"Now, Akin's choice of words isn't the real issue here. The <a href="http://www.politico.com/blogs/burns-haberman/2012/08/dnc-email-ties-romney-to-todd-akin-132522.html" target="_hplink">real issue</a> is a Republican party -- led by Mitt Romney and Paul Ryan -- whose policies on women and their health are dangerously wrong. I'm outraged at the Republicans trying to take women back to the dark ages -- if you agree, join me in taking a stand for women. Really, it's deeply concerning that Republicans continue to support legislation that is, quite literally, dangerous for women. Mitt Romney famously says he would "get rid of" federal funding for Planned Parenthood if he had the chance. His running mate, Paul Ryan, was one of more than 200 Republican cosponsors of a piece of legislation that would have narrowed the definition of rape. Can you imagine -- the same Republican House that refuses to pass a jobs bill jumped at the opportunity to make life harder for victims of rape? And what do Romney and Ryan think of Akin's latest statement? They've been trying to distance themselves from it -- but Congressman Ryan has already partnered with Akin on a whole host of issues that restrict women's ability to make their own health care decisions."

  • Sarah Steelman, Akin's Former Primary Opponent

  • Meghan McCain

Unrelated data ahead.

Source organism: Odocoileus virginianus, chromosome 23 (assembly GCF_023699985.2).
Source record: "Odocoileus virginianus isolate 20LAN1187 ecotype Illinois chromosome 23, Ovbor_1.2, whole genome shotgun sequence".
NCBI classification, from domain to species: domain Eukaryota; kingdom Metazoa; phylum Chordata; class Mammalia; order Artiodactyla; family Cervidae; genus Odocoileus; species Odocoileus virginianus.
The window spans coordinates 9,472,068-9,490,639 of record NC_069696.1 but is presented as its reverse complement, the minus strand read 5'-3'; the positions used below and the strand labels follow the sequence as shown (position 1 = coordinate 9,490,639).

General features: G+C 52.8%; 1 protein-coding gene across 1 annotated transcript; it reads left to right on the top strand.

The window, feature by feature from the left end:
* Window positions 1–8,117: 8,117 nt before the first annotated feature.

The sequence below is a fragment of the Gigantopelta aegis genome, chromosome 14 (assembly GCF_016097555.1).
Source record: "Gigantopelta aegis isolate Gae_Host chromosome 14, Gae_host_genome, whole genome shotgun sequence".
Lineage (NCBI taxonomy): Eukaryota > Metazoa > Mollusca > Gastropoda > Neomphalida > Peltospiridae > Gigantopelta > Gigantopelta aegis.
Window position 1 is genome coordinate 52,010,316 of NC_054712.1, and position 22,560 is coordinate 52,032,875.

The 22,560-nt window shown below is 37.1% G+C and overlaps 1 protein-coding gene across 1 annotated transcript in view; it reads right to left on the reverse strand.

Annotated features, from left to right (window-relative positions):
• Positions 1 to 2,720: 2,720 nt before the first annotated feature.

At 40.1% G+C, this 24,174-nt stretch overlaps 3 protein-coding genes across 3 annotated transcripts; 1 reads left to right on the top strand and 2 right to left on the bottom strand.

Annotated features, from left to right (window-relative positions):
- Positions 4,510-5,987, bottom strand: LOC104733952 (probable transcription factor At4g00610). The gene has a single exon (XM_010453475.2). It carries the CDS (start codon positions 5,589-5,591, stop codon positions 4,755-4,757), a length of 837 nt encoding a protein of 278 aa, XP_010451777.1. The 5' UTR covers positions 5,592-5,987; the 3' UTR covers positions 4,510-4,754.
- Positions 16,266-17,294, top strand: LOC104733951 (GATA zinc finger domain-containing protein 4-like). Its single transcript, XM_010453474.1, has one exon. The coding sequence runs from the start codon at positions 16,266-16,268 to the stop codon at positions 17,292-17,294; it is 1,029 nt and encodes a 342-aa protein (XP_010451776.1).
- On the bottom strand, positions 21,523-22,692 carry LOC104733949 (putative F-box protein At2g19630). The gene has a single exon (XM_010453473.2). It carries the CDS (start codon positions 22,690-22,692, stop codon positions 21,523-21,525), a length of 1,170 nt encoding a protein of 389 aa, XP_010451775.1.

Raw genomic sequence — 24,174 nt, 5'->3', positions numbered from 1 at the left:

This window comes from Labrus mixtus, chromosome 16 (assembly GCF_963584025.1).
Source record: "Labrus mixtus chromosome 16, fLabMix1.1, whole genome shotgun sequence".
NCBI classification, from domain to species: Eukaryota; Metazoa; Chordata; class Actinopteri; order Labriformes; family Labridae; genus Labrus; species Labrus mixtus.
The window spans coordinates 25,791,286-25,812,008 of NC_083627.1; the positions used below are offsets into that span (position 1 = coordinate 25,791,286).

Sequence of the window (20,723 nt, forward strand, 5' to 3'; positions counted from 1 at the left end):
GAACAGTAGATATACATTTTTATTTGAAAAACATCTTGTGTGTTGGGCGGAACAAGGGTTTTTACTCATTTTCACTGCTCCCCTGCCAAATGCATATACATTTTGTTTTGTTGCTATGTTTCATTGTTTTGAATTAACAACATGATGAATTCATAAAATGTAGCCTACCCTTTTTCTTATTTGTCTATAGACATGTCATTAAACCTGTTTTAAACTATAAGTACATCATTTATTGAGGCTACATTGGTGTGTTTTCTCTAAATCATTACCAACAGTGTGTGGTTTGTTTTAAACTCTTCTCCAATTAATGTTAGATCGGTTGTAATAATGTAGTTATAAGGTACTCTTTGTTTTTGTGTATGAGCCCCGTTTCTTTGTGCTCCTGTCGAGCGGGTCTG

• Terry O'Neill, President Of The National Organization For Women

    "That kind of rhetoric re-traumatizes sexual assault victims. ... That kind of talk, I believe, is intended to shame women," she told the <a href="http://www.huffingtonpost.com/2012/08/20/todd-akin-rape-comments_n_1810362.html?1345468189" target="_hplink">Associated Press radio</a>, characterizing the remarks as "flat-out astonishing."

  • Mike Murphy, GOP Consultant

  • Michelle Malkin, Conservative Columnist

  • Joe Scarborough, Host Of MSNBC's "Morning Joe"

    "There is a rule," <a href="http://www.mediaite.com/tv/scarborough-reacts-to-akins-rape-remark-conservatives-neglecting-to-choose-the-most-electable-candidate/" target="_hplink">he [Scarborough] continued</a>, "that we conservatives have followed for a long time, and it's the 'Bill Buckley Rule.' You elect the most electable conservative. The person who is the most conservative and who is the most electable is the one you put on the ticket. That's the part of the equation that we're losing over the last three years. And it's making Harry Reid the majority leader."

  • Bryan Fischer, Conservative Radio Host

  • Tom Perriello, President Of Center For American Progress Action Fund

  • Petition By The Democratic Congressional Campaign Committee